The first two options are straightforward. The third option's more impressive, but it takes a little more work. Ordinarily, the system tables are hidden from sight. You can pop them into view (see Figure 14-16) by choosing Show System Objects from the Navigation Options window. Showing the system tables isn't a good choice for the long term , because any change you make in these tables could damage your database and confuse Access.

Even if you don't show the system tables, you can still use them. The most interesting system table's MSysObjects, which lists all the objects in your database. You can get a list of all the forms in your database by querying this table with an SQL command (see Section 6.2.3 for a refresher on how queries use SQL). The Name field provides the database objects' name. The Type field contains a numeric code that identifies the type of object. Table 14-1 lists the types in which you may be interested.

Figure 14-16. Here, the navigation pane shows a bunch of system tables, which are ordinarily hidden. You can open them to take a look, but you'll have a hard time making sense of the (mostly numeric) data they contain.

Table 14-1. Useful Type Codes











Based on this information, you can get a list of forms by retrieving the Name field, and then filtering out those records with a Type value of -32768.

You can most easily build this bit of logic into your list control by adding your list to the form and skipping out of the wizard (hit Esc when it starts). Then, you can configure the control using the Property Sheet. In the Data tab, find the Row Source property, and then enter the following SQL statement, which performs the query you need:

 SELECT Name FROM MSysObjects WHERE MSysObjects.Type=-32768 

You now have a list that shows all the forms in the database. You can substitute the number -32764 for -32768 to get reports instead; Figure 14-17 shows the results.

So far, you've seen only half of the solution you need. You've learned how to get the list into the right control, but at the moment nothing happens when you use the control. You really need a way to jump to the selected form or report.

Figure 14-17. This form shows a list of all the available reports.

It turns out that this solution's a bit more advanced than the examples you've seen so far. In order to make it work, you need to customize a macro. (A macro's a list of one or more instructions that's stored as a database object so you can use any time.)

As you learned in Chapter 13, when you create a command button, the Button wizard asks you a few questions, and then builds the macro you need. However, the Button wizard's woefully underpowered. For instance, while it can create a macro that navigates to a specific form, it can't create a macro that can go to any form. But with just a little more work, you can create a simple macro with the wizard, and then fix it up to really suit your needs. Here's how:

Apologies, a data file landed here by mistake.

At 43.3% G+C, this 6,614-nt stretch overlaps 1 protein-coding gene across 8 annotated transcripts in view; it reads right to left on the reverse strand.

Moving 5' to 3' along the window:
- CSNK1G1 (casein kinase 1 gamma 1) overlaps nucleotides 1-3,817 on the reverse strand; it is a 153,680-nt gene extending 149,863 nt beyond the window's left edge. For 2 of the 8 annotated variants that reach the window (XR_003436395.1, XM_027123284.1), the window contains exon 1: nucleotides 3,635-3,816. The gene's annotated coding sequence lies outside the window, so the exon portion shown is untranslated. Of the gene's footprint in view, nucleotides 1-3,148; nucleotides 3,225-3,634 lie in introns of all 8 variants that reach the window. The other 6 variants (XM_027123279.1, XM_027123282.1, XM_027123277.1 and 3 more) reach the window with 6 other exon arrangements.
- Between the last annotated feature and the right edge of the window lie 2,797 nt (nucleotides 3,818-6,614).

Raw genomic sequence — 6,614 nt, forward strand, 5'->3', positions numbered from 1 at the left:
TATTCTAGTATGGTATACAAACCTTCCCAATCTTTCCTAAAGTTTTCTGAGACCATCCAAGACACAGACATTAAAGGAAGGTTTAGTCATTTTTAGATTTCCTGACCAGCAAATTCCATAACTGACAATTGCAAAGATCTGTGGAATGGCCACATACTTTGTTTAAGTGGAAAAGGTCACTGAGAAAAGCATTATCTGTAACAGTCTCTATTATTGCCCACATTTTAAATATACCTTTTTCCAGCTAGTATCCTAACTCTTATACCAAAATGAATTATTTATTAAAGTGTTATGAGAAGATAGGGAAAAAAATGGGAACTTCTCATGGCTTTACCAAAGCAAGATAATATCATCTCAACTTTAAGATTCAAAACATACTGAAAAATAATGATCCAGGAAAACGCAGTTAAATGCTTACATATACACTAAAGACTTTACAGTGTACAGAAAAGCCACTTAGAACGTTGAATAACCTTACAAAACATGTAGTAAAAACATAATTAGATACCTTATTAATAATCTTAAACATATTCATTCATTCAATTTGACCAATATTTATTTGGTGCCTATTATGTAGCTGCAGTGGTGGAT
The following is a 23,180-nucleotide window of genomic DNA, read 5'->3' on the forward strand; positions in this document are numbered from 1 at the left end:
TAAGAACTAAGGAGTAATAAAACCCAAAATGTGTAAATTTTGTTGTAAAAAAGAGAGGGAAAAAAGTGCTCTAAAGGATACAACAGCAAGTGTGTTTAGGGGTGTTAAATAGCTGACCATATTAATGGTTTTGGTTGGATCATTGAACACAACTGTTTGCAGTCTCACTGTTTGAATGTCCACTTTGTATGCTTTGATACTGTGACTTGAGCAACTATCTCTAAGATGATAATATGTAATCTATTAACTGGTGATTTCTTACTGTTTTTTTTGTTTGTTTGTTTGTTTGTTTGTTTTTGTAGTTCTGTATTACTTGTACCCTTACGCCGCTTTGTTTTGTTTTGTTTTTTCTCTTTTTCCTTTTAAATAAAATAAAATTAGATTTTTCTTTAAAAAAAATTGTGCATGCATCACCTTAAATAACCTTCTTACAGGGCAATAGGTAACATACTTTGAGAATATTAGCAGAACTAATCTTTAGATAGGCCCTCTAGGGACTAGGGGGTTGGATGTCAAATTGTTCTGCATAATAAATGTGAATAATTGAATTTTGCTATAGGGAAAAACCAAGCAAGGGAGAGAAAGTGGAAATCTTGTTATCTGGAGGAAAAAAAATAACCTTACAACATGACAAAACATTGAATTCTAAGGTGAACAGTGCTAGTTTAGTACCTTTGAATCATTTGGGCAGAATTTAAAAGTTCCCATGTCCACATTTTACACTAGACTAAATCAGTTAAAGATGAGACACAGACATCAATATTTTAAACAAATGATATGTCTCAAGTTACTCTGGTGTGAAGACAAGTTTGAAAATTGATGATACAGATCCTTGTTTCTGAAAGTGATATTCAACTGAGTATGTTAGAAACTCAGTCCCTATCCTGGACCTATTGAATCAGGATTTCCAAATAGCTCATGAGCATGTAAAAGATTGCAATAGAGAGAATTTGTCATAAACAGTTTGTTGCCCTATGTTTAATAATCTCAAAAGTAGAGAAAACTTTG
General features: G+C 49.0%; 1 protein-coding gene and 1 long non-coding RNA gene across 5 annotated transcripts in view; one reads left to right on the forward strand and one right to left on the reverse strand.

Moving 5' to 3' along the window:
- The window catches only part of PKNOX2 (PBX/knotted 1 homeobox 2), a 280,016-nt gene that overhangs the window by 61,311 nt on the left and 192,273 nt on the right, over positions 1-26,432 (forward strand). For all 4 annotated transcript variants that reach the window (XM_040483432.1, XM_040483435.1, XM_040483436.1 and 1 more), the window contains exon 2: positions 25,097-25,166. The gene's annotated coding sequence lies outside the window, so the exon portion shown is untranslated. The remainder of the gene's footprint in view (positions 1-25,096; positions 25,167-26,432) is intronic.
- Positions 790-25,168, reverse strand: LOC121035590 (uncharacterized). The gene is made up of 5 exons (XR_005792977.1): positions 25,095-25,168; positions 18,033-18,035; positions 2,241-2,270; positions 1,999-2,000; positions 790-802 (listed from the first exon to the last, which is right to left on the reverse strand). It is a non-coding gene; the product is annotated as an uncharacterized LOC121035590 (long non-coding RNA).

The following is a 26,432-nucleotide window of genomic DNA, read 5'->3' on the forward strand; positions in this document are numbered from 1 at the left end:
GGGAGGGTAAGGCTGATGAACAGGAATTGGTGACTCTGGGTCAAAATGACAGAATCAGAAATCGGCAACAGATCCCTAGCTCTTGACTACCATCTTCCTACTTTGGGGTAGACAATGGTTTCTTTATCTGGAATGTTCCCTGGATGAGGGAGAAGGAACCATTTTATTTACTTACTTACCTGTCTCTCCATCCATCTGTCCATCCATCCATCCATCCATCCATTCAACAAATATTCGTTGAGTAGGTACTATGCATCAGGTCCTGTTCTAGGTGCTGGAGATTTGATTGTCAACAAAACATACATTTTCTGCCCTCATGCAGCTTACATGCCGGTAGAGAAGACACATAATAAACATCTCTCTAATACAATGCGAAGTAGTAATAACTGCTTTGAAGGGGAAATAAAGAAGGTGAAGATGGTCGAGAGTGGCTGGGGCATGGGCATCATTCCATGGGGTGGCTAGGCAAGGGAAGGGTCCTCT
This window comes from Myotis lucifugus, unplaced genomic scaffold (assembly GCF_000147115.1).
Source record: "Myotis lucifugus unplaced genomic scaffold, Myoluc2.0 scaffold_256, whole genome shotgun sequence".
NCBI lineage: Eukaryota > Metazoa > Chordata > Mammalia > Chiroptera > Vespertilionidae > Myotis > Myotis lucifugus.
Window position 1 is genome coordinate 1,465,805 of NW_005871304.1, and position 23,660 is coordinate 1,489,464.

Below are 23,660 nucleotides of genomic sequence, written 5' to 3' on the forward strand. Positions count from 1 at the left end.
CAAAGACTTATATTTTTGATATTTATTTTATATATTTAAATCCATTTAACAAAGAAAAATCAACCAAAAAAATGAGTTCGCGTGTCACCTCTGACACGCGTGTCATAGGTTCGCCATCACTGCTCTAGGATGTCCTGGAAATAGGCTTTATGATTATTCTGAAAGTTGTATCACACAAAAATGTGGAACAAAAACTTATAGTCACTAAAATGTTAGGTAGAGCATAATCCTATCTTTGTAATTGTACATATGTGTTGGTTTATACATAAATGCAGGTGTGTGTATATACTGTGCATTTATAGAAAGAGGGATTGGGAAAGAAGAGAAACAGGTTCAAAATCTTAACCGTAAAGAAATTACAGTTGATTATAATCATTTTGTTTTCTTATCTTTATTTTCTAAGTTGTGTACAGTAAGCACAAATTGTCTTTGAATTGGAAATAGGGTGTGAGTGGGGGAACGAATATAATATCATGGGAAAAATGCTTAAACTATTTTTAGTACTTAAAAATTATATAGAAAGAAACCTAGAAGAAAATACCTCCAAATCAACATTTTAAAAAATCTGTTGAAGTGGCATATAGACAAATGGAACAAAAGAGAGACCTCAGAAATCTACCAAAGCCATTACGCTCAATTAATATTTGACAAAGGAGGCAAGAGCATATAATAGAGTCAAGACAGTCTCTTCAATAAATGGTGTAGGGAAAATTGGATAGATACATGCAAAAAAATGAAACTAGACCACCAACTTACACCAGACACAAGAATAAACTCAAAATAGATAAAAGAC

1. Drop the button onto your form .

    Place it next to the combo box control. The Button wizard launches.

  2. Choose the Report Operations category and the Open Report action, and then click Next .

    Or, if you're showing a list of forms, choose the Format Operations category and the Open Form action.

  3. Pick any report (or form), and then click Next .

    It doesn't matter what you choose here, because you'll change this part later.

  4. Complete the wizard .

    Make sure you give your button a suitable caption, like "Go," "Open Form," or "Show Report."

    Once the wizard's finished, it's time to take a closer look at the button in the Property Sheet.

  5. In the Property Sheet, select your newly created button, and then switch to the Event tab .

    Events are occurrences that can trigger your macros. For example, every button has an OnClick event that takes place when you click the button.

  6. Find the OnClick property, and then click inside the property box, where it says [Embedded Macro] .

    An ellipsis ( ) appears at the corner of the box.

  7. Click the ellipsis to edit the macro .

    A macro editing window appears (Figure 14-18). In the lower portion of the window, an Action Arguments section lets you edit how the macro works.

    Figure 14-18. You'll learn much more about this window in Chapter 15. For now, all you need to know is that this macro has a single action (represented by the single line in the grid). That action opens a report (as indicated by the OpenReport value in the Action column). The Arguments column has all the additional informationnamely, which report to open.

  8. In the Action Arguments section, find the Report Name (or Form Name) property. Change it to the expression = MyList.Value

    This expression finds your combo box, and pulls out the currently selected value. It assumes your combo box is named MyList. If not, change the expression accordingly . (If you don't remember the name of your list control, click to select it, and then look at what name appears in the drop-down list at the top of the Property Sheet.)

  9. Close the macro window, and then choose Yes to save your changes when prompted .

    You return to the form design window.

  10. Switch to Form view, and then try out your new list mojo .

    You should be able to select a form in the list, and then click the button to open the form you chose.

Access 2007[c] The Missing Manual
Access 2007[c] The Missing Manual
ISBN: 596527608
Year: 2007
Pages: 153 © 2008-2017.